So with all I can perceive, it is sinful to lie with another man's wife. And this applies to divorce, about which Jesus says that anyone who marries a divorcee commits adultery (Luke 16:18). Apparently, as God sees it, a divorcee is still married to the former spouse. So according to Jesus' words, to marry someone divorced is to commit adultery. And becomes even worse than that. All the guy has to do is look at a woman lustfully and his has committed adultery with her already in his heart (Matthew 5:27-28). I suppose this could apply to someone who has a fetish for someone of the same gender:- I say to you, if any man looks lustfully at another man, he has committed sodomy with him in his heart already. Little wonder any Christian with this problem struggles and often falls away.
And this whole matter seems grossly unfair. A man looks at a woman with lust and he is condemned, even if he does nothing to her. Then we read of David having ten concubines, any one of them welcomed to his bed. Or how about David's son Solomon, perhaps the most wise king throughout all history. Not only had he impressed the Queen of Sheba with his wisdom but managed to get a thousand wives and concubines into his bed! That is one woman each night for three years (1 Kings 11:1-4). It is worth noting here that Solomon married and slept with foreign women, those who were not of Israel. Solomon's sin was allowing himself to be led astray into idolatry. If he had kept his harem within the realm of Israeli women, more likely he would have stayed true to God, and the splitting of the nation between Israel and Judah which followed his death might have been avoided.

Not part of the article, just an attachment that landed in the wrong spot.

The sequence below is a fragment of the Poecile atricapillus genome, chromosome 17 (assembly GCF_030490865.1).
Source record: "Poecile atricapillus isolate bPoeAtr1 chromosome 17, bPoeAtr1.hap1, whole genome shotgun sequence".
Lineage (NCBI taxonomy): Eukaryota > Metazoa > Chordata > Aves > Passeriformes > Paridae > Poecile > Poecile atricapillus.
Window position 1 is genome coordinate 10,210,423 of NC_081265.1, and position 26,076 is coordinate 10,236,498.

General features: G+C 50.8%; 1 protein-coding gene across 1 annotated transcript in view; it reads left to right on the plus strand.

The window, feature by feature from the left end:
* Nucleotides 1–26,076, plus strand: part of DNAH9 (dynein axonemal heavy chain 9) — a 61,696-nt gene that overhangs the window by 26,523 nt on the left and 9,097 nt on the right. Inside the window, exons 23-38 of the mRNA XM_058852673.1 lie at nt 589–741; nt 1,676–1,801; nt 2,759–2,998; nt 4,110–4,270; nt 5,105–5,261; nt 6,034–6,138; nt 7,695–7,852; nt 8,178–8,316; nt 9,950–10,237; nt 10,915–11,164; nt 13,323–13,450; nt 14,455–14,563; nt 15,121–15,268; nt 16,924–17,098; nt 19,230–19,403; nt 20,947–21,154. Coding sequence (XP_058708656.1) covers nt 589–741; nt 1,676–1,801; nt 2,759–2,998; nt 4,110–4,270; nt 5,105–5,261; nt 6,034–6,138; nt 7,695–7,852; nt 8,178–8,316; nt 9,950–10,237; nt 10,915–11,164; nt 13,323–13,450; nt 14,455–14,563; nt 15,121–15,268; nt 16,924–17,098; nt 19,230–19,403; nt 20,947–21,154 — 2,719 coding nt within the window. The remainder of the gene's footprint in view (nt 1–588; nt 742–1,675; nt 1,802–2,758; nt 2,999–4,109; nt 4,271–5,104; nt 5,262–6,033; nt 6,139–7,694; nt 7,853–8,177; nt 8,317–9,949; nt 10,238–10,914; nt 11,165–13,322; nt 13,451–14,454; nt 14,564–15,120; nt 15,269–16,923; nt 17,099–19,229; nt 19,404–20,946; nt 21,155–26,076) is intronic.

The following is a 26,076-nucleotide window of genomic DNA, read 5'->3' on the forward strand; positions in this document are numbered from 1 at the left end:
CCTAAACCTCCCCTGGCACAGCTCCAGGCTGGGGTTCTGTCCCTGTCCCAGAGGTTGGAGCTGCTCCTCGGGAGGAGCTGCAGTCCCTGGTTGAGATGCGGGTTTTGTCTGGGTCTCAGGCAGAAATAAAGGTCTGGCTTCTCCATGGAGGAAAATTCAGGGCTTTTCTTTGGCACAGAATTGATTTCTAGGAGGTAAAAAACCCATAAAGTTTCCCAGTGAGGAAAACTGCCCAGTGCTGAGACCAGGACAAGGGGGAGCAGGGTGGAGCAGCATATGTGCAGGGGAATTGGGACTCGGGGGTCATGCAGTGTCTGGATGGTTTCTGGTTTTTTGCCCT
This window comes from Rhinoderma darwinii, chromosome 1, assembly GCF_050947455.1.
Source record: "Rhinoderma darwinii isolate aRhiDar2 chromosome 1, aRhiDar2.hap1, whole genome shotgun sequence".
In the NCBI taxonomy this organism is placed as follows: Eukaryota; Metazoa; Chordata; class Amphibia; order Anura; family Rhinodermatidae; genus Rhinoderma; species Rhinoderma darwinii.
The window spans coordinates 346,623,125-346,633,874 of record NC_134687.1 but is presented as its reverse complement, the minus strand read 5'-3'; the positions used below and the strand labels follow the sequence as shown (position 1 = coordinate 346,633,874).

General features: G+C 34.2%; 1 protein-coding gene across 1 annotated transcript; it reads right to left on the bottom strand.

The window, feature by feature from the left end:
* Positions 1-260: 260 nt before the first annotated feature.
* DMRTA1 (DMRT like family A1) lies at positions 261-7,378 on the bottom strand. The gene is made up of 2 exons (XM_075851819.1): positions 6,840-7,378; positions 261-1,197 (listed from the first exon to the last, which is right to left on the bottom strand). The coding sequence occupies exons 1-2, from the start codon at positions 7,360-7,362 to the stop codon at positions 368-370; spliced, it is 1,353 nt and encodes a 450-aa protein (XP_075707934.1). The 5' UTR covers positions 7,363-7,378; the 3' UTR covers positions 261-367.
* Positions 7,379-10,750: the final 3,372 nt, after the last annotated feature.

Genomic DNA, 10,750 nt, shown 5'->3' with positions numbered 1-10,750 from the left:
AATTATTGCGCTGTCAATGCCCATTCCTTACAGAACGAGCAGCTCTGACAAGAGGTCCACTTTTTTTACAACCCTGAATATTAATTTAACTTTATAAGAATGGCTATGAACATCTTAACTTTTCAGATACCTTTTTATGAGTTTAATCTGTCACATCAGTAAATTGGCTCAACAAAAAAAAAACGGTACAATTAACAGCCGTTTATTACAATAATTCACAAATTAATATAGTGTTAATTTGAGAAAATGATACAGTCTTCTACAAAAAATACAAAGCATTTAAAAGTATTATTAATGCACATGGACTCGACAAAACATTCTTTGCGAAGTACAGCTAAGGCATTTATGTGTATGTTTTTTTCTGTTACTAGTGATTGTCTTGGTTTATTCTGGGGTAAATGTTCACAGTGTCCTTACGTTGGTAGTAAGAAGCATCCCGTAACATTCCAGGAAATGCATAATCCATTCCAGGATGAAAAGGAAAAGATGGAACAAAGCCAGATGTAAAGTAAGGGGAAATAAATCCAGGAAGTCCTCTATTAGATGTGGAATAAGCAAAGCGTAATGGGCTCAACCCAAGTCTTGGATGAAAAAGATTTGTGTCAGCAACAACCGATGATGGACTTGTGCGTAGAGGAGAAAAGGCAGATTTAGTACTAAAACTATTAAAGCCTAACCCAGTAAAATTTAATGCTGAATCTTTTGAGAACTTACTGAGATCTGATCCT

It's so messy, coming to think of it. So controversial. Here is Abraham, Jacob, David and Solomon sleeping around rather freely. Even Jesus used the harem in one of his parables. Then come to the present, and we see the church judging any believer or member having sex outside of marriage. Really, as one of the guilty party myself, where do I stand?
And it's here where the Gospel comes in. Gospel simply means Good News. Very good news indeed. Because as Paul also wrote to the church in Rome, all one has to do is believe in his heart that God raised Jesus physically from the dead and confess him as the Messiah, the Son of God, and he will be saved (Romans 10:9-13). This is the promise of God, that his salvation is open to all believers, regardless of his background or what he has done. Whether a married man faithful to his wife or a pimp with prostitutes or a homosexual out on a cruise - salvation is open to all.
Open to all who believes in his heart the Resurrection of Jesus. He who believes that Jesus is the Christ is born of God - 1 John 5:1. The Death, Burial and Resurrection of Jesus of Nazareth regenerates the heart, the threefold revelation brings new desires, which includes a new spirit which cannot sin, and the ability to turn away known sin. But not out of compulsion or legalism. Nor for the fear of punishment. Rather, by the gradual replacement of old, sinful desires with good, God-honouring wishes. The work of grace.